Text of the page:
The Solicitors Disciplinary Tribunal (SDT) has condemned as disgraceful a solicitor who made “unfounded and malicious complaints” about a well-known Costs Lawyer to the Costs Lawyer Standards Board (CLSB).
The SDT struck off personal injury lawyer Kirna Devi Madhas for multiple rule breaches, including not informing clients of adverse costs orders – meaning they only found out when pursued for payment by defendants – and failing to notify after-the-event insurers of advice from counsel that personal injury claims may well not succeed.
Ms Madhas, admitted in 2004, was sole director of GSD Law, based in Leeds. The firm was shut down in August 2019 by the Solicitors Regulation Authority, after which its name was changed to MHK (Leeds) Ltd.
Some of the charges related to a ruling in December 2017 by the Court of Appeal, in which it rejected GSD’s challenge to a ruling by District Judge Neaves, sitting at Leeds County Court, that the law firm had submitted a series of dishonest costs claims to insurer Allianz. They included claims for hourly rates in excess of the retainer rates, claims for senior lawyers’ rates claimed for the work of junior fee-earners, and claims for work that had simply not been done.
Ms Madhas admitted to the district judge presenting a forged conditional fee agreement to the court and also to making false allegations to the CLSB about the conduct of Allianz’s Costs Lawyer, Jon Williams of Williams Associates in Cardiff.
In his evidence to the SDT, Mr Williams explained how he had acted for Allianz for many years and, from 2010, noticed GSD submitting unusually high costs claims. The tribunal recorded: “When he questioned GSD Law about these unusual claims, he said that the firm would not address the issues he had raised but would simply seek to dramatically cut the costs claimed without providing reasons.”
After receiving the eighth such claim, he took his concerns to the client “and subsequently with the support of counsel’s advice it was decided that the costs claims would not be settled simply on economic grounds but to bring the suspicions to the attention of the courts”. Ms Madhas and GSD were informed Allianz would not settle their cases and they would instead have to submit formal bills and go to detailed assessment.
The SDT said: “Mr Williams said that [Ms Madhas] and GSD Law Limited dealt with matters in a haphazard way generally, including the way in which they instructed their external costs draftsman, PH, to deal with matters on their behalf. Non-qualified staff, such as [her] personal assistant and other paralegals, would be involved and at times no-one seemed to know where the papers were or were able to update Mr Williams on matters.”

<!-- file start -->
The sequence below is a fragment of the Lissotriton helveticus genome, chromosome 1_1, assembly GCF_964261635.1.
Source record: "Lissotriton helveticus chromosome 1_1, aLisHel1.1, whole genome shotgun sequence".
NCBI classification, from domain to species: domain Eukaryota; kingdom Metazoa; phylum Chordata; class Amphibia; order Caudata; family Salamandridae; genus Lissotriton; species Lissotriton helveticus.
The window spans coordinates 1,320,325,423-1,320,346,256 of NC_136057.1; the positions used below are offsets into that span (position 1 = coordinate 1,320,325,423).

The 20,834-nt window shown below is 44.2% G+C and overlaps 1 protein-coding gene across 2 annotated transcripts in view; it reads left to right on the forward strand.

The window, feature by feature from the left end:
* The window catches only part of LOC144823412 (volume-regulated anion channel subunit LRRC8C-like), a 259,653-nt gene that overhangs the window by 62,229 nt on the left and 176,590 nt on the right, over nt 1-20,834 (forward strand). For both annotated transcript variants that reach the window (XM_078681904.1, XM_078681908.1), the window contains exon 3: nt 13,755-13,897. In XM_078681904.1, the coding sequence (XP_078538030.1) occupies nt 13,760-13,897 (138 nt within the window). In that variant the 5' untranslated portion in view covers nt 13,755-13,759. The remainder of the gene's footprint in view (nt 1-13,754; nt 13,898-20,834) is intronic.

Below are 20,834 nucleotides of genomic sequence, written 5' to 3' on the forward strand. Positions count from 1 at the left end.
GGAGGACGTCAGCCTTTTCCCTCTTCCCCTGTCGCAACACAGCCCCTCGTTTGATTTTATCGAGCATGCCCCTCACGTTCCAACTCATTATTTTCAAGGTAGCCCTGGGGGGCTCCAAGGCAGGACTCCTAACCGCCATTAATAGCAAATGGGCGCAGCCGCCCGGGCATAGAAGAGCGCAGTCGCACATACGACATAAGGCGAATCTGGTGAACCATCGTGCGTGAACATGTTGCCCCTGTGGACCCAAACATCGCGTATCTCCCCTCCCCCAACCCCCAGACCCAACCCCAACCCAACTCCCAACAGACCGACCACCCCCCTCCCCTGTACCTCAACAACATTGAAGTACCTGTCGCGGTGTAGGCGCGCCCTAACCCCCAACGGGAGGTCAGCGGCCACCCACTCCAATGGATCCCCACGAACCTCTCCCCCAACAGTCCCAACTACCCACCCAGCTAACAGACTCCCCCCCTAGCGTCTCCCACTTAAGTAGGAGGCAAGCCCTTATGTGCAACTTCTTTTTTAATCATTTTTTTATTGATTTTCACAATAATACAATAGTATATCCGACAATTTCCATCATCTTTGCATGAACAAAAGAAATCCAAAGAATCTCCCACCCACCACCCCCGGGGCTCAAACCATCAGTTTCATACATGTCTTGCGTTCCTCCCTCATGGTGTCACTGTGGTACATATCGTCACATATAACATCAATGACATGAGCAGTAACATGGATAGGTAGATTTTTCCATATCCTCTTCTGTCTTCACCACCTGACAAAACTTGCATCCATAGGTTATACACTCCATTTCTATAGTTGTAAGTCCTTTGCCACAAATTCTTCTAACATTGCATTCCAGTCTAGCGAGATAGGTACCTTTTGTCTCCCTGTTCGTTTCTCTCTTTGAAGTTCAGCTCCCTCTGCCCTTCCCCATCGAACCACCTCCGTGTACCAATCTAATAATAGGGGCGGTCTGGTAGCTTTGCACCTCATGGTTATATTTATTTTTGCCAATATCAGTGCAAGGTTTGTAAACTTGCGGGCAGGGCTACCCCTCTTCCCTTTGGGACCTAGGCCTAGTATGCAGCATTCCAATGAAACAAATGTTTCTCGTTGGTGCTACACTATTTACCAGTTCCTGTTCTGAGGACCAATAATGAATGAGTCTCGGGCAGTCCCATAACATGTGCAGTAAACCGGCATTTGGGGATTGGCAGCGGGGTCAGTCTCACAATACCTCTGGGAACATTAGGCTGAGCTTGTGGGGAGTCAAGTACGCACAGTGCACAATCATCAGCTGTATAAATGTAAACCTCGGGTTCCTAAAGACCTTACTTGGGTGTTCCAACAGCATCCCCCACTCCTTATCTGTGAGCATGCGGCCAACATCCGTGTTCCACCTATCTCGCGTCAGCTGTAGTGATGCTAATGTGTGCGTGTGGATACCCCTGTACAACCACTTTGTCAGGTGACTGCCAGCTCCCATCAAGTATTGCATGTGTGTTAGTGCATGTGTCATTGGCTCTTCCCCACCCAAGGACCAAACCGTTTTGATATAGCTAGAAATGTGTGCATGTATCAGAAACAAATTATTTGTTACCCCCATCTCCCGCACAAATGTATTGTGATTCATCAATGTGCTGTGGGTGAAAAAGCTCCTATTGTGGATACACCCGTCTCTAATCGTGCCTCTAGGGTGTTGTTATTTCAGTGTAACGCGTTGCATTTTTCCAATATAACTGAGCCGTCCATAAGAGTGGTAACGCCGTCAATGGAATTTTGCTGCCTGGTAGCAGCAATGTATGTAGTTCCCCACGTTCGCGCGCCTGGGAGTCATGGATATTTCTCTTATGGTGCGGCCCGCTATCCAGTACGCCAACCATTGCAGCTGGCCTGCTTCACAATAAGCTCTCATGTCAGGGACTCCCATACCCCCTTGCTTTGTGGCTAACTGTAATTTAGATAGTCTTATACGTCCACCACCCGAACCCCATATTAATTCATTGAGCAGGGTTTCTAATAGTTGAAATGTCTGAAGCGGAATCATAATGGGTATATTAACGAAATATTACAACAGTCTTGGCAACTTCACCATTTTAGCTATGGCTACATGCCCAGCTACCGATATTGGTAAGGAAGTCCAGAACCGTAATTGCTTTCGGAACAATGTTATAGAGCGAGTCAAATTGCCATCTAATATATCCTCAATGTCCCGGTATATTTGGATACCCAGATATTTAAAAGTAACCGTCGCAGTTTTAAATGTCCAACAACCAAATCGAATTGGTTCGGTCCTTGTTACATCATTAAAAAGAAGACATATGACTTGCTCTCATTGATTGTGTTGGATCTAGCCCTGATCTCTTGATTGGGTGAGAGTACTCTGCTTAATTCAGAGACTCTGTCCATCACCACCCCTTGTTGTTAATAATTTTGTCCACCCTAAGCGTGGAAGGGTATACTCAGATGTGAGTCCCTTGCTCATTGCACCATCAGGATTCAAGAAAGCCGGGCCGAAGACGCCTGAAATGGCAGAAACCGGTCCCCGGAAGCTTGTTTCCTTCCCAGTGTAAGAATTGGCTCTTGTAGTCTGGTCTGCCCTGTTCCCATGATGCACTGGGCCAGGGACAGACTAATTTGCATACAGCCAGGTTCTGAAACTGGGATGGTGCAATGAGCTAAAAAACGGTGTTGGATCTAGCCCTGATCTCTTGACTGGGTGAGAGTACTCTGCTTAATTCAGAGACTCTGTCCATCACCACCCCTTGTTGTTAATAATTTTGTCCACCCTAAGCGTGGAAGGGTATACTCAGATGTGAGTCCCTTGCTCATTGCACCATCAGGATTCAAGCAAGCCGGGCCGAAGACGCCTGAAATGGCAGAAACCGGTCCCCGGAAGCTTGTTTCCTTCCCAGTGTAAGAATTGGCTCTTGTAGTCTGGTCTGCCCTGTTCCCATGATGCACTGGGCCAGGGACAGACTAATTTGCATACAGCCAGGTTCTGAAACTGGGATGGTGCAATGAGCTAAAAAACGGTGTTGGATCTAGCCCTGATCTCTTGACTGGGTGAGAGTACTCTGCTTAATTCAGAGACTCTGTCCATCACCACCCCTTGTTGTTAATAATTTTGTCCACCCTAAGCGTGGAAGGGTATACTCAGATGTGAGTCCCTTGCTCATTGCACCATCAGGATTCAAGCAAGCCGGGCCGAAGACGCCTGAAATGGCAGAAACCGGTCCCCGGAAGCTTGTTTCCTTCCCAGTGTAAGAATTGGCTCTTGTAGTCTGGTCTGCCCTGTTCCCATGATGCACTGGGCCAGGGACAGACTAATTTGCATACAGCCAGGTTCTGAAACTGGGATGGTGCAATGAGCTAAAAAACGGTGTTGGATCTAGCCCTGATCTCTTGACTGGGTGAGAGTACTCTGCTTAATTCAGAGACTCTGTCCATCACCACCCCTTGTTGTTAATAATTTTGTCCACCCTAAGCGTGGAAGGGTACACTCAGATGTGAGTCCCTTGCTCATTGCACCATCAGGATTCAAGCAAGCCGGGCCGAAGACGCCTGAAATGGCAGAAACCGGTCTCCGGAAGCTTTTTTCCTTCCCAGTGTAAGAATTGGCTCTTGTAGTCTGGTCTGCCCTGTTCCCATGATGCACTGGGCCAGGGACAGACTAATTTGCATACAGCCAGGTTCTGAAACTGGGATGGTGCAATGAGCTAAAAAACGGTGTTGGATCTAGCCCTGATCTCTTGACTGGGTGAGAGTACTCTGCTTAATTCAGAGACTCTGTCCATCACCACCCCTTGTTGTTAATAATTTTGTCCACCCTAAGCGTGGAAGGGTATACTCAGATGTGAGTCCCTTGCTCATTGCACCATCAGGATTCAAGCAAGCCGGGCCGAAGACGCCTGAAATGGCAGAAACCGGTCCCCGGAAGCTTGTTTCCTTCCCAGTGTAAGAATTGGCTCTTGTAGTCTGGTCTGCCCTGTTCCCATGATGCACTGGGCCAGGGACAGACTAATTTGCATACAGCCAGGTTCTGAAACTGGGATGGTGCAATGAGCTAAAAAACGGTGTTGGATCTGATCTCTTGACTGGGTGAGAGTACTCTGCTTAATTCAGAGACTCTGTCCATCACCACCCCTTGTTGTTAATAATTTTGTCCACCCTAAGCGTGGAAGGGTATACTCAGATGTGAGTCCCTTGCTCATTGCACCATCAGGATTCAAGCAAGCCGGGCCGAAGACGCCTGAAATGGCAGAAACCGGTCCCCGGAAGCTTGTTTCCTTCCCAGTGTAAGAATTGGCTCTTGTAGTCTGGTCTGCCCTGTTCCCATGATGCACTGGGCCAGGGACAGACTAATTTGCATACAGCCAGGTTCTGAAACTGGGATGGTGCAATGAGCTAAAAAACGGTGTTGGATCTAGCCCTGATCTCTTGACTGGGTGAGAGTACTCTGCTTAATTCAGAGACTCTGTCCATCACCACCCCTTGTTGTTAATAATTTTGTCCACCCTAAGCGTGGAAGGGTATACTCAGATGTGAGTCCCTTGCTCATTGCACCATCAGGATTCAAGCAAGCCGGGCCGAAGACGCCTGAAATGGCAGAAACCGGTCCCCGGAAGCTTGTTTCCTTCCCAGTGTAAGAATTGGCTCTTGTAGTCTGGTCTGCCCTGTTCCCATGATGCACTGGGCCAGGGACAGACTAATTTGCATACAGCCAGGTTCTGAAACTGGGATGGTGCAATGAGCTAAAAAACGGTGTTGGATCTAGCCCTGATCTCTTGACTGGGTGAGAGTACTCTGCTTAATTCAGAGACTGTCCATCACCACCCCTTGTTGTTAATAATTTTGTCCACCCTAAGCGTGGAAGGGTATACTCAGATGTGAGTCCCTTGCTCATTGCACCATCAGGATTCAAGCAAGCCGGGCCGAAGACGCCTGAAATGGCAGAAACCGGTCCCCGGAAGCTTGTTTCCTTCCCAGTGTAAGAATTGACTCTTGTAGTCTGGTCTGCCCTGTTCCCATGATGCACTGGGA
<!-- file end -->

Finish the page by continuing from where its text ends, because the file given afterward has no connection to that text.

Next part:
The SDT found Ms Madhas guilty of other rule breaches, including failing to pay orders made by the Legal Ombudsman – both for compensation and to cover the costs orders she had not told clients about – not producing files when clients and the Solicitors Regulation Authority asked for them, and lying on her application to her professional indemnity insurer.
In addition to the rule breaches, the SDT ruled that she had been dishonest in relation to the costs schedules and false document she submitted to court and on her insurance form.
In assessing culpability, the tribunal found that Ms Madhas’s motivation was a “nakedly financial one and greed was at the heart of this matter”.
She had “wrecked lives” and it quoted a client who said she was treated like a “throw-away commodity”. The client described the impact of having a charging order made on her house over unpaid costs as “devastating”.
The SDT said: “The consequential damage to the reputation of the profession by [her] misconduct was significant as the public would trust a solicitor not to mislead them on the prospects of success of their case, and not to mislead the court or an insurer. The respondent had also made unfounded and malicious complaints against Mr Williams, a fellow professional which the tribunal found to be disgraceful and outrageous.”
Ms Madhas was not present at her disciplinary hearing and did not engage with it, putting forward no mitigation. She was struck off and ordered to pay costs of £40,000.
Mr Williams told Costs Lawyer: “The complaint to the CLSB was part of a concerted attempt to smear my name and have me removed from the litigation, along with accusing me of dishonesty, suborning witnesses, perjury and fraud and to both my client and to the court.
“It was all apiece with attempts made to blame anyone and everyone else, including her own lawyers ultimately, rather than accept and face her own dishonest conduct.”